When making over a nonprofit’s website, I get a lot of questions (and opinions) about how much and what types of content should be on the new site. Should content be scaled back so the site is light and fluffy and focuses in on important messages only? Should the site be as robust and deep in content as possible for people doing research or just need the details before making a buying decision? I think the site can do both, and more. These are the 4 main areas that I think a nonprofit website should be focused on:
Show your impact
This doesn’t mean asking for funds all the time; some nonprofits will turn their entire site into a fundraising vehicle during their end-of-year appeal but then they go back to an impact / informational site afterward. Showing your impact means reporting regularly on your programs and accomplishments – with lots of visual components – so that when people come to your website they see that you are active (programs are alive and well), progressive (doing something different than all the other nonprofits), and making progress (getting results).
This is where a lot of nonprofits struggle – information about the programs is easy and doesn’t necessarily change that often. Keeping people updated regularly about what is going on in those programs takes more staff time. And I’m talking about updating people on the website – not through social media alone; compare the number of fans you have on social media that you are actually reaching vs. the number of website visitors you have each month. Regular program updates (with photos) need to become part of a regular process for staff and committees.
For nonprofits that have active programs where clients come in and participate, they still need to provide all the info needed for those programs (including how to sign up) as a sales tool to get new people signed up AND giving current clients info they need like a calendar of events and activities, and important news and updates. For nonprofits that have advocacy as part of their mission, they need to have information on the topics they are advocating for.
The best way to keep a website “light” is to clean up the menu structure so it’s not so complicated to find stuff. And if you are heavy in content, to make that content easy to scan (with headers, bigger text, space between lines, and graphical relief) and if the content is really heavy, put it into a pdf format so people can download and/or print to read at their leisure.
United Way is a great example of a site with a clean menu – only 4 options for their main menu – Impact, Partners (showing credibility), Get Involved, and The Latest (a content-heavy area for news, resources, research, and publications all done in a blog format).
Donors and grantors need to know that you are a credible nonprofit that will take care of their hard-earned money once they give it. They need to know that you are well-connected through partnerships in the community (groups you belong to, collaborate with, supporters), that your board appears strong and robust (with people from a variety of positions and backgrounds), that you have real people working for you (photos and contact info for your staff), that you are a leader in your community (publishing or participating in reports/papers, sponsoring or hosting symposiums or some other way that shows you know your industry), and that you are financially sound (through annual reports and financials).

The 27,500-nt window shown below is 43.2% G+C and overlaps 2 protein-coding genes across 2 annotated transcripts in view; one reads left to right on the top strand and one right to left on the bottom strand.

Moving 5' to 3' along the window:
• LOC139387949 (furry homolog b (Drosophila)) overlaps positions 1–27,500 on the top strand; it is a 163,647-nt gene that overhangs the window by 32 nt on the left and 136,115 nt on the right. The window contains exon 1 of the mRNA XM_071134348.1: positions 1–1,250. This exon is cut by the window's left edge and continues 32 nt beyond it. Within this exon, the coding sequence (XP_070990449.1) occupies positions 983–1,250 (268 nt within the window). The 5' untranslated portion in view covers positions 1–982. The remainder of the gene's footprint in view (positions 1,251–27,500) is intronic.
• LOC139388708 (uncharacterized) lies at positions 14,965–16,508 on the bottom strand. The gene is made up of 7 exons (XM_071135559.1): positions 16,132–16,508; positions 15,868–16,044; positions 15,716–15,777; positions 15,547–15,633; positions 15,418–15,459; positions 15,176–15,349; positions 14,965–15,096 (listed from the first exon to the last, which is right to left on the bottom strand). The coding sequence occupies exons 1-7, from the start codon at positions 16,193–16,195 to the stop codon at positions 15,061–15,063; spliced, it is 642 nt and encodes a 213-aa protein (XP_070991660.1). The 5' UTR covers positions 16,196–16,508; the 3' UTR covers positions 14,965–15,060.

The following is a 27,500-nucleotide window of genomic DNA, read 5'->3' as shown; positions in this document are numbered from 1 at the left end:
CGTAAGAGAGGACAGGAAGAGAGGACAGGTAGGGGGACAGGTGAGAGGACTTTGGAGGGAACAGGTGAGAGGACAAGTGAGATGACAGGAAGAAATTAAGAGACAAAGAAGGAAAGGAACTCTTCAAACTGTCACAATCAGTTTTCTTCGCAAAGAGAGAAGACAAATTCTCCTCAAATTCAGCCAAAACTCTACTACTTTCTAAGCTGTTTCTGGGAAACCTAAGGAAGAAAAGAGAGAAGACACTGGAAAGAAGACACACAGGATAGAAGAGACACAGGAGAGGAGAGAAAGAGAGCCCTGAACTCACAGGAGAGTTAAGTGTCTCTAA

People need to feel like they know you before they become involved and although you really want them to get to know you in person, the reality is that your website is likely going to be the first place they go to check you out. It’s really your receptionist. So it has to be well-dressed, guide people quickly to where they want to go, and provide in-depth information when needed.
One of the benefits of the website is the ability to store important news and items that can be viewed at a later date by your constituents. Many nonprofits post all kinds of interesting materials on Facebook only, where they will literally be seen once by a small group of people and then never seen again as they get farther and farther down the Facebook timeline. This is why a website needs to include a blog / news area that can be categorized by topic; this way you post any important information on your website and THEN post it to Facebook – driving people from Facebook to your website, while archiving the news for others to view later.
A lot of smaller nonprofits spend more time curating other people’s news rather than posting their own news. It’s just easier. Curating news is an important function for all nonprofits – there is a lot of news and information out there that your constituents might be interested in. But instead of posting a link on social media to someone else’s site, try taking some of the outside news items and writing about them – adding your own commentary or information to it as an article on your website. Or have a collaborative partner or associate write an article (or repost a previous article) for your website. It’s essentially still curating other people’s news but creates content for your website.
Direct Relief International focuses on impact (earthquake recovery continues), information (El Nino health risks, and lots of news from their own blog) and credibility (Charity Navigator’s list and Fast Company as well as supporters)
Unicef – on the main page they focus more on impact and credibility and put their news/information on internal pages
Cystic Fibrosis Foundation – Here is another organization that is focused on all the objectives: impact, information, credibility, and archiving through their blog.